Interestingly enough, my HP calculator found that Dave’s right: It would only take 13.75 years to accumulate $250,000 if I input a 12 percent CAGR. But Dave has stated he understands the difference between compounded and average. He has also stated that he uses the 12 percent “average” rate to inspire and illustrate the power of compounding interest (once again see Stofell vs Ramsey). Yet when we do the math here, he’s using his standard go-to number of 12 percent, but in CAGR function not averaging. (There are plenty of examples online which will show how the math differs. Just use Google.)

Here’s the problem. First, when you use different growth methods at different times and don’t differentiate, it becomes very hard for people to know what you mean. Second, the average life expectancy for a 71-year-old female is 15 years (15.6 years, to be precise). So, what if Dave is half wrong? What if she earns only 6 percent before fees? Then it takes a bit over 20 years. If we account for the same tax and rebalancing as earlier, then it’s nearly 24 years. Furthermore, this assumption puts a portfolio which exceeds the average risk tolerance for most 71-year-old individuals. Therefore, even if the math is correct, it’s improbable that our Betty will maintain this course during adverse periods.

Think of it this way: When Betty first starts putting money away, she can be riskier with these funds. As the balance accumulates and her life expectancy decreases, it’s reasonable to conclude she’d want to scale back on risk. It is one thing to experience a downturn after year three or four, when there’s only twenty to thirty thousand dollars at stake, but when the number is bigger — say a hundred thousand or so — then a sizable downturn has a greater impact, especially when you consider her life expectancy has decreased. Will she live long enough for the benefit to come back? Will she continue to save and invest during this period?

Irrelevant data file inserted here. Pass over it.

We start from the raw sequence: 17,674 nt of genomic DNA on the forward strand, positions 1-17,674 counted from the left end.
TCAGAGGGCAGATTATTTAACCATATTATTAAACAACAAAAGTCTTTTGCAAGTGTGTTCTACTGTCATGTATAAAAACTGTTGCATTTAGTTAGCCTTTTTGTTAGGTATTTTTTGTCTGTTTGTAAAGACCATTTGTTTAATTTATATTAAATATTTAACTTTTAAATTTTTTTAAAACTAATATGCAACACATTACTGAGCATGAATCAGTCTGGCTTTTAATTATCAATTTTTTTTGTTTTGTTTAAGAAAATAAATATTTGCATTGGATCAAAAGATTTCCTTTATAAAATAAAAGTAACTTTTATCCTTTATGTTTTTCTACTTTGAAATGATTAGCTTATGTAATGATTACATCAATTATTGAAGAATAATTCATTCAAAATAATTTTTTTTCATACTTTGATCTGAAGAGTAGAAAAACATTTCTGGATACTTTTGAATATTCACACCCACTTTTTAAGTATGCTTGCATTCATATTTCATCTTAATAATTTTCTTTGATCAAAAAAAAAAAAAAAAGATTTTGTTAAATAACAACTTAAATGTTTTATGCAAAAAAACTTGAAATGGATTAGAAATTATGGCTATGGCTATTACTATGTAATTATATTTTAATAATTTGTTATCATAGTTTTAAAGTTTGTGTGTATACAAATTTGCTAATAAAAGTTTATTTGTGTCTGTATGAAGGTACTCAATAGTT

The importance of income replacement 

Lastly, let’s look at income replacement. Let’s talk Social Security for a moment. A few years ago we started to notice a trend. I noticed that married spouses rarely pass away in the same year. Mind-blowing information there, I know! When the first spouse passes, the surviving spouse (assuming they don’t remarry) is taxed as a single individual the following calendar year. The surviving spouse also loses the smaller of the two Social Security benefits and possibly some pension income, but let’s ignore that.

Here’s an example: Let’s say that Bob and Mary get $3,000 per month from Social Security combined. Bob gets $1,800 and Mary gets $1,200.They take out $1500 per month from their IRAs to supplement their income. They have no debts. They just like to live life, travel some, and help out the kids or grandkids where they can. In short, they’re a normal couple. Approximately $500 of their Social Security benefits are taxed. No big deal. Their adjusted gross income is $18,500 and standard deductions should wipe out all of their federal income tax liability.

Bob dies. And here’s the trend we’ve noticed. Spending doesn’t drastically change. Mary still wants to do the things she did while they were together.  She still wants to give or help out the kids, do a little traveling, and live life. There are a few bills that are eliminated from Bob’s death, say a Medicare Part B premium, a car insurance, a supplemental insurance, and a cell phone bill. But overall, two do not spend much more than one. After Bob’s death, bottom line expenses change by less than $500 per month.  Mary’s new Social Security benefit is only $1,800, and her monthly income need has gone from $4,500 down to $4,000.